*e*Skeptic

Continue reading ...You Can Prove a Negative

by Steven D. Hales

A principle of folk logic is that you can’t prove a negative. Skeptics and scientists routinely concede the point in debates about the possible existence of everything from Big Foot and Loch Ness to aliens and even God. In a recent television interview on Comedy Central’s The Colbert Report, for example, Skeptic publisher Michael Shermer admitted as much when Stephen Colbert pressed him on the point when discussing Weapons of Mass Destruction, the comedian adding that once it is admitted that scientists cannot prove the nonexistence of a thing, then belief in anything is possible. Even Richard Dawkins writes in The God Delusion that “you cannot prove God’s non-existence is accepted and trivial, if only in the sense that we can never absolutely prove the non-existence of anything.”

There is one big problem with this. Among professional logicians, guess how many think that you can’t prove a negative? That’s right, zero. Yes, Virginia, you can prove a negative, and it’s easy, too. For one thing, a real, actual law of logic is a negative, namely the law of non-contradiction. This law states that that a proposition cannot be both true and not true. Nothing is both true and false. Furthermore, you can prove this law. It can be formally derived from the empty set using provably valid rules of inference. (I’ll spare you the boring details). One of the laws of logic is a provable negative. Wait … this means we’ve just proven that it is not the case that one of the laws of logic is that you can’t prove a negative. So we’ve proven yet another negative! In fact, “you can’t prove a negative” is a negative — so if you could prove it true, it wouldn’t be true! Uh-oh.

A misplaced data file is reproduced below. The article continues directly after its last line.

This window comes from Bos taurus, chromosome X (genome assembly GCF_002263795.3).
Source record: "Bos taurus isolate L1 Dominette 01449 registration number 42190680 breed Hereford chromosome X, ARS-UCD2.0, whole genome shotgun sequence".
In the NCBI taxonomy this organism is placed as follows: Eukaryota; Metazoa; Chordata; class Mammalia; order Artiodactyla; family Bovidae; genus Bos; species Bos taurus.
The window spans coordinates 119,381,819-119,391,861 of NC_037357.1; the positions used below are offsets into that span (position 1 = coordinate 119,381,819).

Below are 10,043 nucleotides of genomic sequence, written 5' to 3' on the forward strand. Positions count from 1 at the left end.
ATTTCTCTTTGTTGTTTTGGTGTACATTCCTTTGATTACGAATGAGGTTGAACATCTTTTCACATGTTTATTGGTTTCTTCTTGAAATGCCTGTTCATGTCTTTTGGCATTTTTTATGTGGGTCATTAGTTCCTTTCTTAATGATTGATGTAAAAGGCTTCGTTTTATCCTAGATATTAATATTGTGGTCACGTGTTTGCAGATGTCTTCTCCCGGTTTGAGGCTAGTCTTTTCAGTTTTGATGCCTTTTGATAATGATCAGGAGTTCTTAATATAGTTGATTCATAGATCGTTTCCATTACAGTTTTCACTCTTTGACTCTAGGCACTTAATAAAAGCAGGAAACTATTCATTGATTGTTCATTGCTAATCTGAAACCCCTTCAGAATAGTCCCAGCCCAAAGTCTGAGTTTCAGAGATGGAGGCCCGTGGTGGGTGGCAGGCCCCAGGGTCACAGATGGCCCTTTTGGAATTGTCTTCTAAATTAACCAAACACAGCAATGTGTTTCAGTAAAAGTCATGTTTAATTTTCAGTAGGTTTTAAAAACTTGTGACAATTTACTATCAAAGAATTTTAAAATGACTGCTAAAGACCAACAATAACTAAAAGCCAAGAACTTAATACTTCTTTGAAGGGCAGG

## 5 comments:

What is a "negative"? That's the problem.

It is trivial mathematical logic that "A implies B" is equivalent to "A cannot be true unless B is true", which is clearly identical to saying "not(B) implies not(A)" (which is the contrapositive of the original statement. Is a contrapositive a "negative"?)

It's easy to prove the nonexistence of something: all you have to do is look everywhere it might be. If this requires omniscience, that's a matter for theology, not mathematics or logic.

Proving nonexistence generally involves deeper mathematics, such as the "pigeonhole principle" -- which, roughly translated, is "everything is somewhere". (Mathematics isn't concerned about where you are, so the "and no matter where you go, there you are" follow-on is again left for theology.)

Beware of delving too deeply into mathematical logic, H.G. That way lies confusion, metatheory, metamathematics (the mathematics of mathematical inference) and, ultimately, madness.

My own interest in mathematical logic waned after model theory, specifically after we constructed a countable model in which it was possible to prove that there exists an uncountable set.

For a time it appeared to me that recursive function theory might offer some insight, but after you've looked at infinite-injury arguments, you just don't have a lot left.

Of course, there's always axiomatic set theory, but I chose not to worry about the axiom of choice, and so here I am today, with a few remaining shreds of sanity left. There's doubt about that last statement, of course, but we're comfortable with doubt, aren't we?

I don't have any intention on delving into logic past the common sense level ... if someone says to me you can't prove a negative I say

"there are no unicorns in this closet" and then open the door.

I've also linked to this in the past. And for the record, your reply made my head hurt.

It was not my intention to make your head hurt -- that's a negative, and, coincidentally, one I can't prove.

Your proof about the unicorn only proves that

afteryou open the door, there are no unicorns any more -- or that they're invisible to us.I adhere to the theory that unicorns are invisible when they want to be, so you've proved nothing to me.

If you aren't willing to go beyond common sense, we just won't go anywhere, mathematically speaking.

Again, apologies for the head, and I do love these posts of yours on this topic. And apologies for the headache. It will go away if you watch some Fox News -- the recognized antidote to logical thought.

"I adhere to the theory that unicorns are invisible when they want to be, so you've proved nothing to me."

I've got an invisible garder, myself.

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